Managing performance anxiety: an introduction
Music performance anxiety consists of unpleasant, distressing and often debilitating physical and mental symptoms before, during and even after a performance. It can be experienced by children, adolescents and professional musicians alike, varying from simple feelings of excitement to the inability to perform adequately through complete loss of physical control.
It happens, especially, in situations where the individual perceives that they are a potential target for other people's criticism, such as in exams, competitions, solos and auditions - settings that young musicians regularly experience.
Having interviewed over 80 young people, from 11 to 21 years of age, on this topic, let's hear from them:
'All your peripheral vision and awareness of what's going on around you, other than what you're involved in, shuts off.' - Flautist
'I felt worried at first but then I got used to people looking at me - I was nervous because I was worried I'd get it wrong. But in music when you're nervous you perform better... you try your hardest.' - Singer
Developing confidence through experience
Experience of performing and adequate levels of preparation help young musicians to develop their confidence as performers:
'I'm not worried that I'm going to completely collapse, so I just tend to get up and do it really.' - Jazz singer
Accepting the physiological symptoms of performance anxiety as a natural process can also be helpful:
'When your hands start getting sweaty, your mouth starts getting dry, your hearts starts beating - you just accept that these are just signs of adrenalin.' - Flautist
The importance of posture
Adopting a particular posture can help the performer to feel more controlled, balanced and poised:
'I try and breathe well before I start and let go of the tension in my shoulders. I have my stance - left foot slightly in front of my right foot - which makes me feel relaxed.' - Singer
Adequate preparation is essential because the level of conscious control through alpha wave brain activity is substantially reduced:
'You're using your unconscious much more than your conscious mind at that moment - which is why if you haven't practised and prepared seriously, no amount of furious, overt concentration at the moment of performance will help - it's too late for that.' - International concert artist
Concentrating on the big picture
Young performers tend to place themselves under pressure by fixating on small details of the performance, but a top level performer advises against a focus on minutiae:
'The way in which you are vulnerable is not generally because you might drop one note and make a mistake... you receive performance just as you give it, you give it as a whole outpouring - and you receive it that way.' - International concert artist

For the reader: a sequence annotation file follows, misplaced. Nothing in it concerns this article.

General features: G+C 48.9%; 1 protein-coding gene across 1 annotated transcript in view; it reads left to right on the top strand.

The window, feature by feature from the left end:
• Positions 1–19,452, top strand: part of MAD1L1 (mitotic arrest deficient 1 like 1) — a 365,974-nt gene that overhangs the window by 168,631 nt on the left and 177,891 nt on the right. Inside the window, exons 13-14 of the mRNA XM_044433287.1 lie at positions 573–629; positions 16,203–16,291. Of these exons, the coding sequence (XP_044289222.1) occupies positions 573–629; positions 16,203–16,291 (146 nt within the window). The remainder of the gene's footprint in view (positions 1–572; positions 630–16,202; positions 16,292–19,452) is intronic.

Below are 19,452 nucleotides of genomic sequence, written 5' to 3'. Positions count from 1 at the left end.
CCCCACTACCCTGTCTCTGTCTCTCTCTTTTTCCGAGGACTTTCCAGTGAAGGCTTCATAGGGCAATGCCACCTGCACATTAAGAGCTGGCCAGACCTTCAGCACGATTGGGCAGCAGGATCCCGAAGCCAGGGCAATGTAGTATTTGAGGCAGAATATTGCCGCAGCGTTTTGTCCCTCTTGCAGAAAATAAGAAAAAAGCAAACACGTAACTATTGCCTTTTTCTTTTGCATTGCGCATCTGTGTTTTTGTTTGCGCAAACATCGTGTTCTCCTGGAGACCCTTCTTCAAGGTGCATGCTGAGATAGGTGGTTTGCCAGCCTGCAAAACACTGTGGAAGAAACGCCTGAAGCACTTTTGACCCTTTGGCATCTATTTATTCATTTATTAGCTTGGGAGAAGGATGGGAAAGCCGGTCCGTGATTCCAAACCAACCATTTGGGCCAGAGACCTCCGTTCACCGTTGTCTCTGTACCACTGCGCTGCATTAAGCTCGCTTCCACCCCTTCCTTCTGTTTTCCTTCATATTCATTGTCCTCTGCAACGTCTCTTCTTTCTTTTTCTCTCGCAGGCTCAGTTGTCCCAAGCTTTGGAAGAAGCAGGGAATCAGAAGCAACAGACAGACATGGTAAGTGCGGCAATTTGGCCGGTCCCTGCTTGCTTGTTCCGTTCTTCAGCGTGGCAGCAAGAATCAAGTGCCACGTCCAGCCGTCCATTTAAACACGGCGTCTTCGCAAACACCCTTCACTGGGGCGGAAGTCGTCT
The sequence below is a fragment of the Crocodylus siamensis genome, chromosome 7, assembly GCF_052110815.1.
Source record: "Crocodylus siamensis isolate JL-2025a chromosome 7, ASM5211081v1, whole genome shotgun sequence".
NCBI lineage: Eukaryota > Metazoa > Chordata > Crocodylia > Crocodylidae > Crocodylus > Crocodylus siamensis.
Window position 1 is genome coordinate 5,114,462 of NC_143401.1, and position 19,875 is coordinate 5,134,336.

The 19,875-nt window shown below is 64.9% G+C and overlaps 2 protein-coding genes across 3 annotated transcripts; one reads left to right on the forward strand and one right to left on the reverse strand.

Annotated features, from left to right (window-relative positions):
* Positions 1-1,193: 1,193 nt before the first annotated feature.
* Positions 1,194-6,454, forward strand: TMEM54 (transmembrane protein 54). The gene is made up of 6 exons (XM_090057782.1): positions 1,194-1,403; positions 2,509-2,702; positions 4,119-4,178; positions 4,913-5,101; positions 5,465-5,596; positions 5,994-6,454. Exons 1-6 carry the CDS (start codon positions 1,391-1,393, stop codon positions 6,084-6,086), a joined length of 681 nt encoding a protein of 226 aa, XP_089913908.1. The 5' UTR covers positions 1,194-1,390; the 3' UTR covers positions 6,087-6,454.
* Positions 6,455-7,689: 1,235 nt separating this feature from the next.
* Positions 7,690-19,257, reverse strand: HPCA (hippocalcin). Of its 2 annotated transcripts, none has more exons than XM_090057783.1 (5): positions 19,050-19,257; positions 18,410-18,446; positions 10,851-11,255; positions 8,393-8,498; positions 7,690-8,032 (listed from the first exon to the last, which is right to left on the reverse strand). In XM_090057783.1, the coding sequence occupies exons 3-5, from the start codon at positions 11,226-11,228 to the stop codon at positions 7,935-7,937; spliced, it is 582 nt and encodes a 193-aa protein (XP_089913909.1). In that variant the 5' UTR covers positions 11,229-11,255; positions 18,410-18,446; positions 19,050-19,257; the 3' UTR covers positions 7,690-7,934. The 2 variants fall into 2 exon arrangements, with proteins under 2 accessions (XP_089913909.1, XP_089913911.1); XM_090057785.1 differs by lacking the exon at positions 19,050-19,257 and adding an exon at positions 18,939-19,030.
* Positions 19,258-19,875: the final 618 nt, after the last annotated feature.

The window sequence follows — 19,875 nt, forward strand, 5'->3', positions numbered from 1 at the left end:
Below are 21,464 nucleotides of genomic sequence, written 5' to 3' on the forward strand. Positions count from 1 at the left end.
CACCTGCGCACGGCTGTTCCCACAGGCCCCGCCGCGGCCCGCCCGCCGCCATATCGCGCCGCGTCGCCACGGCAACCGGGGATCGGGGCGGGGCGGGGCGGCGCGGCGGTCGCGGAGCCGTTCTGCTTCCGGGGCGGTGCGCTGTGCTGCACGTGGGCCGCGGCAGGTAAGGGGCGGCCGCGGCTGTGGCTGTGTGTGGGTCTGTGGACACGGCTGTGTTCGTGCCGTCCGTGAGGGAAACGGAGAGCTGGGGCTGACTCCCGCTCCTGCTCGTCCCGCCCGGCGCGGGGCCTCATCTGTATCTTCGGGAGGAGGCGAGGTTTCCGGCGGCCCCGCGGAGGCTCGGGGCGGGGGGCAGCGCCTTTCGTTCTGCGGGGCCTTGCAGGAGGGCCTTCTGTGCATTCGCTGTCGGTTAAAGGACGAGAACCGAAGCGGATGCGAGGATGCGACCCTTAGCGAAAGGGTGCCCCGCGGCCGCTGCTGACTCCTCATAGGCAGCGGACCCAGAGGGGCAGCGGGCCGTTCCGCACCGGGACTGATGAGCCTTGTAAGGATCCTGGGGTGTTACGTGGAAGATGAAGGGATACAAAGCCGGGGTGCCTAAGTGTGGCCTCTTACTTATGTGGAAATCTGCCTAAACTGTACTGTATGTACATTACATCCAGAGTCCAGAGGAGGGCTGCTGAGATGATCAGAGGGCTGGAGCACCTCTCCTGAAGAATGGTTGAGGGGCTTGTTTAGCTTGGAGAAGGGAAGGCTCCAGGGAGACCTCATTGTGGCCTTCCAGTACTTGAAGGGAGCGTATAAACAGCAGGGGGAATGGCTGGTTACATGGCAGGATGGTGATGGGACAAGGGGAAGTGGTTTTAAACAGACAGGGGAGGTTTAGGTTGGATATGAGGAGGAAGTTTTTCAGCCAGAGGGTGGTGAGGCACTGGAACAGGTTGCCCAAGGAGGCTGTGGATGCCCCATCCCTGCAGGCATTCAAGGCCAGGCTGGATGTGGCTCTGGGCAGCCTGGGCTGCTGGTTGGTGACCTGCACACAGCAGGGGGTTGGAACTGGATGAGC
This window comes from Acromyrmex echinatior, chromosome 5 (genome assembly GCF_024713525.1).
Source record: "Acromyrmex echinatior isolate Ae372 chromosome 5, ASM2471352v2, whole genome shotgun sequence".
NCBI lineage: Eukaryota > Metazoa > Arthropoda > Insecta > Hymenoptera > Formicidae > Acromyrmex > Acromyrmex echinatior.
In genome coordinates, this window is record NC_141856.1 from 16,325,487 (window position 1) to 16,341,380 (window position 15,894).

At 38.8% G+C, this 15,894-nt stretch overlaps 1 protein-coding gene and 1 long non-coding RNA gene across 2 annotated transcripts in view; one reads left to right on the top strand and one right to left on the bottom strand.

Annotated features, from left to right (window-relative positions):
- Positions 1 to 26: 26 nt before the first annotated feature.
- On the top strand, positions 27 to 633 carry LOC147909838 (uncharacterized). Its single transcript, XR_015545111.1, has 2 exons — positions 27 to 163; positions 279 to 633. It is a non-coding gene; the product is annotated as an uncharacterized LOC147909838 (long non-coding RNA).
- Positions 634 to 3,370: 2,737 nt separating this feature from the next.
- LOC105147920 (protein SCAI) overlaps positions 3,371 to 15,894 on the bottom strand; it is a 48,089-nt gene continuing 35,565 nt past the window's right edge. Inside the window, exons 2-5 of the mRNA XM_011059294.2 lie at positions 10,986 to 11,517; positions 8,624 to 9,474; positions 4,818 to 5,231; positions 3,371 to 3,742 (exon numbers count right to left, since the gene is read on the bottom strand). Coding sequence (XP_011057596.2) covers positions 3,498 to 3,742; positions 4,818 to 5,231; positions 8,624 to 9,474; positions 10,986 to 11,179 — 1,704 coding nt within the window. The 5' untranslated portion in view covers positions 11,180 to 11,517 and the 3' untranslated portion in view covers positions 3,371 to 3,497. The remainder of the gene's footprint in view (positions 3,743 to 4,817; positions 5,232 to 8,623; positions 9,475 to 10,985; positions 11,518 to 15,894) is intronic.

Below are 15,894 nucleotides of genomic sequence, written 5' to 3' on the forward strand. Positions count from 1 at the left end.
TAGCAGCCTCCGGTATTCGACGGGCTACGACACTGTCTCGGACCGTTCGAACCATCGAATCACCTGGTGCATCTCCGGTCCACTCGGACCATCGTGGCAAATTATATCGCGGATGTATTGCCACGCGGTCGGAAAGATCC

Communicating with the audience may be the young performer's aim, but if the performance is flawed, the natural response is to withdraw and to play inwardly - to protect weaker areas of playing from criticism:
'Try not to think technically about all these things... that's the hardest thing because you can't quite let go of all that. When you're in that scary environment focus on the audience and communicate with them.' - Singer
In a competitive situation, young performers try to protect themselves from scrutiny and the conscious mind loses focus:
'I've developed a way of putting a wall up... blocking people out. But I did find my mind wandering as I was playing, thinking about what people were thinking.' - Tuba player
'You start to shake when you worry and horrible thoughts come into your head - but if you wipe them out you can actually play a really good piece.' - Percussionist
Focussing on the music!
Focussing on the music can allow the mind to relax and the performer to communicate.
'Really listening to the piano for example helps calm me down a little bit.' - Flautist
'I want to get how I feel about the music across to the audience... make everyone feel comfortable or enjoy it.' - Pianist
Even the friendliest setting can feel unsettling if the performer has arrived unprepared and under rehearsed. Arriving in an adequately prepared, organised and calm frame of mind, can help enormously in overcoming performance anxiety:
'Once I got into the room and everyone was quite relaxed and it was a nice environment, I relaxed into it a bit.' - Oboist
Look out for more on performance anxiety in the next issue of Libretto.
Our Preparing for Performance CPD course provides additional information and support.
This article was featured in the January 2012 edition of Libretto, the journal of ABRSM.